- Tip-A-Cop Fundraiser For Special Olympics
- Newtown Public Schools Will Be Closed Monday
- Town Establishing Community Center Fund, 10-Year CIP
- Letter Carriers’ Food Drive Persists Despite Rain
- Storm Fatigue Setting In Prompts Safety Warning
- Flags To Half-Staff For Victims Of Santa Fe, Texas School Shooting
- Partial Road Closure At Pecks Lane
The company name Winters Brothers was corrected at 10 am on January 29.
Folks in homes and businesses in Newtown may not think much about the trash and recycling they casually toss into receptacles and either trundle out to the curb for regular pickup or take to the Newtown landfill themselves.
But where does all that stuff end up, anyway?
On January 16, the Board of Selectmen completed the process of endorsing a new contract with the Housatonic Resources Recovery Authority (HRRA), a state-approved agency that administers solid waste disposal and recycling processing for the community along with ten other neighboring towns along the northern Housatonic River Valley up to Kent.
That agency recently completed an agreement with Winters Brothers Waste Systems of Danbury to ensure Newtown’s solid waste and recycling will be appropriately processed and transferred for final disposition — either at the Wheelabrator Environmental System (WES) trash-to-energy plant on the harbor in downtown Bridgeport, or through various recycling partners for reuse.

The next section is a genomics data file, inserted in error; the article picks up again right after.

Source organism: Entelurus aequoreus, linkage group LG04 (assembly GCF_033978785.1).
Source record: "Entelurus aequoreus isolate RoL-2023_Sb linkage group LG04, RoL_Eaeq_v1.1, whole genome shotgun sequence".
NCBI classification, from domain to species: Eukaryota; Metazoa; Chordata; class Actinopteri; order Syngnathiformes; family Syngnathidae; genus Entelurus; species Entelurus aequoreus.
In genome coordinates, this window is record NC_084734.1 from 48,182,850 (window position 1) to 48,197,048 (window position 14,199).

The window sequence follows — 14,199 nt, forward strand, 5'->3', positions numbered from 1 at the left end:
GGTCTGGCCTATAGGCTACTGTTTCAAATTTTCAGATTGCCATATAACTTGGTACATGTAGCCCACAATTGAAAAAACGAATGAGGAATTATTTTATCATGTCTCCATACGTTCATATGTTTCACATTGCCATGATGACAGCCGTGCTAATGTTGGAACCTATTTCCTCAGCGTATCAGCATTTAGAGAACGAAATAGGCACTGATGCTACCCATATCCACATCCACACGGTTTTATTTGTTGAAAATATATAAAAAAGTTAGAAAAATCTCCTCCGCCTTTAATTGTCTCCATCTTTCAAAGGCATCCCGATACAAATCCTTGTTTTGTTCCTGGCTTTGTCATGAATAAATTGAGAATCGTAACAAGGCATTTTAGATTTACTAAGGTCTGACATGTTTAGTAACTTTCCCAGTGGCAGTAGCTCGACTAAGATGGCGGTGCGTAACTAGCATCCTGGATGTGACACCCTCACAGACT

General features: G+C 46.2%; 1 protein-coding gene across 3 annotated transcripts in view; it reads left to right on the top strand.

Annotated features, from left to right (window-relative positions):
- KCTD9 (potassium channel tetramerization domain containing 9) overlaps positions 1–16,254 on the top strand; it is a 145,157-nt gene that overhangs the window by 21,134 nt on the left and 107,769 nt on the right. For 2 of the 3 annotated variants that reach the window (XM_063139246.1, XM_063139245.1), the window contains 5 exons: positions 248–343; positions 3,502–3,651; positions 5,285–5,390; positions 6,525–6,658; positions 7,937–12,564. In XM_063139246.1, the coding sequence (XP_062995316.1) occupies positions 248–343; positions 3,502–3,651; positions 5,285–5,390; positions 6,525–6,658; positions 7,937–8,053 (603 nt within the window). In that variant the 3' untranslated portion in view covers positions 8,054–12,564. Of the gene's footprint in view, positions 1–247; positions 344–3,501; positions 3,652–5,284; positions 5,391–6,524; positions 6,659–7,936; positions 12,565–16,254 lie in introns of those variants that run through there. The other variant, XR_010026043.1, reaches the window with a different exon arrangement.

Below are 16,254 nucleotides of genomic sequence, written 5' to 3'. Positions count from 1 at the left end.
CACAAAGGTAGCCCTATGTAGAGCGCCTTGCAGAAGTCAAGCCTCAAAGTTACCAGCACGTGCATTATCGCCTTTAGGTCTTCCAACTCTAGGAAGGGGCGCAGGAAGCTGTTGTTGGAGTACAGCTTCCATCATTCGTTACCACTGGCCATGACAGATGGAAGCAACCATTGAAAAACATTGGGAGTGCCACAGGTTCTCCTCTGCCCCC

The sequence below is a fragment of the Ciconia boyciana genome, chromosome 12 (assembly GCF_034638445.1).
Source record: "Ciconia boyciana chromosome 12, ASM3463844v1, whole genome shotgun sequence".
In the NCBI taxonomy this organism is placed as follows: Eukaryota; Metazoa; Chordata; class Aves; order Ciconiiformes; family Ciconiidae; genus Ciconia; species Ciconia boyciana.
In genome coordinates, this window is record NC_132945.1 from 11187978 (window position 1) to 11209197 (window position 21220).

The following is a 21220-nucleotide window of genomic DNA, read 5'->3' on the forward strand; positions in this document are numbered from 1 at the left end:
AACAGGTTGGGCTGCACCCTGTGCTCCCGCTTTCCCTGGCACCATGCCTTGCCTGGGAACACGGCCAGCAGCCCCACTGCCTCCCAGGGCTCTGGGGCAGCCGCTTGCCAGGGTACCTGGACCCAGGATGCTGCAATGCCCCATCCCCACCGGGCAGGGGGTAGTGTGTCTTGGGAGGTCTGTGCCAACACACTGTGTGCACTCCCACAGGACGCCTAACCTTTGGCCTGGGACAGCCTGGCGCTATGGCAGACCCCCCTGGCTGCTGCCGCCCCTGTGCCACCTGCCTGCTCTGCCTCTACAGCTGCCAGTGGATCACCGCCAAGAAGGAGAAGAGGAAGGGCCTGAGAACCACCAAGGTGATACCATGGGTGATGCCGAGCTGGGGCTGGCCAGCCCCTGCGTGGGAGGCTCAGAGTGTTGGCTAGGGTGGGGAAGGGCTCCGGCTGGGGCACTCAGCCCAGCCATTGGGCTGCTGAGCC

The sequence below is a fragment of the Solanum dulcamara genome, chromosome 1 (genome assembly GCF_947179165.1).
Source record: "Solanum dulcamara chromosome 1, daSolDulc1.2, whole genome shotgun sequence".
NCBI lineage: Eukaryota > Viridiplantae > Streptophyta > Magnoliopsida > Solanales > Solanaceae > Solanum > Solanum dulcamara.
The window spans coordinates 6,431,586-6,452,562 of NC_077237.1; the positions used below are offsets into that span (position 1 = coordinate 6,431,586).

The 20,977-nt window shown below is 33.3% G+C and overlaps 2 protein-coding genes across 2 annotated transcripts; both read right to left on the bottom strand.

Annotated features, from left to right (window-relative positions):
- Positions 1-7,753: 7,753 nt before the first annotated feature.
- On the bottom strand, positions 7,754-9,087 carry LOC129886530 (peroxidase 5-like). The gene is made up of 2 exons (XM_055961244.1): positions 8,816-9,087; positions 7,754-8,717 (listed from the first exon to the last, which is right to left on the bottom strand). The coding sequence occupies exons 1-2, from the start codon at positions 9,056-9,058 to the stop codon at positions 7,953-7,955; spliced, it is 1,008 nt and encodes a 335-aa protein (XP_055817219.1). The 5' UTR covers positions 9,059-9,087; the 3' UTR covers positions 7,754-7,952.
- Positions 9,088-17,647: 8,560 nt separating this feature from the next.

While an initial endorsement for the ten-year contract with renewal options was approved by selectmen on December 18, several minor adjustments required separate approval before the contract could be finalized about a month later.
During the December meeting, Newtown Public Works Director Fred Hurley was on hand along with HRRA Executive Director Jennifer Heaton-Jones. She explained to selectmen that the proposed contract would ensure that local residents and business owners would experience virtually no change in their own waste disposal and recycling experience.
The new HRRA contract, she said, creates no risk of financial exposure to the town, and ensures the community is in conformity to state laws that require municipalities to provide regular waste collections and disposal, along with maintaining current recycling practices. Local implications of the new contract include providing for the continuation of a lease between the town and the HRRA for transfer station operations at the 199 South Main Street landfill.
Between the initial December endorsement and the finalizing action taken by selectmen on January 16, Mr Hurley explained that there were a couple of slight modifications to the agreement, which were reviewed and accepted by legal representatives of both the town and HRRA.
After this week’s meeting Mr Hurley told The Newtown Bee that the biggest advantages to Newtown under the new deal include combining both solid waste and recycling disposal under one agreement, and eliminating a practice called “put or pay.”
“What’s important is that the new contract going forward is going to encompass both solid waste and recycling. The old contract was with Wheelabrator directly, and recycling was handled through an entity in Danbury that has been under the management of several entities, including the state, in recent years and is now under the ownership of Winters Brothers,” Mr Hurley said. “In the new contract, Winters Brothers will take responsibility for all of it.”
The “put or pay” provision that existed with Wheelabrator and its trash-to-energy facility in Bridgeport is now history.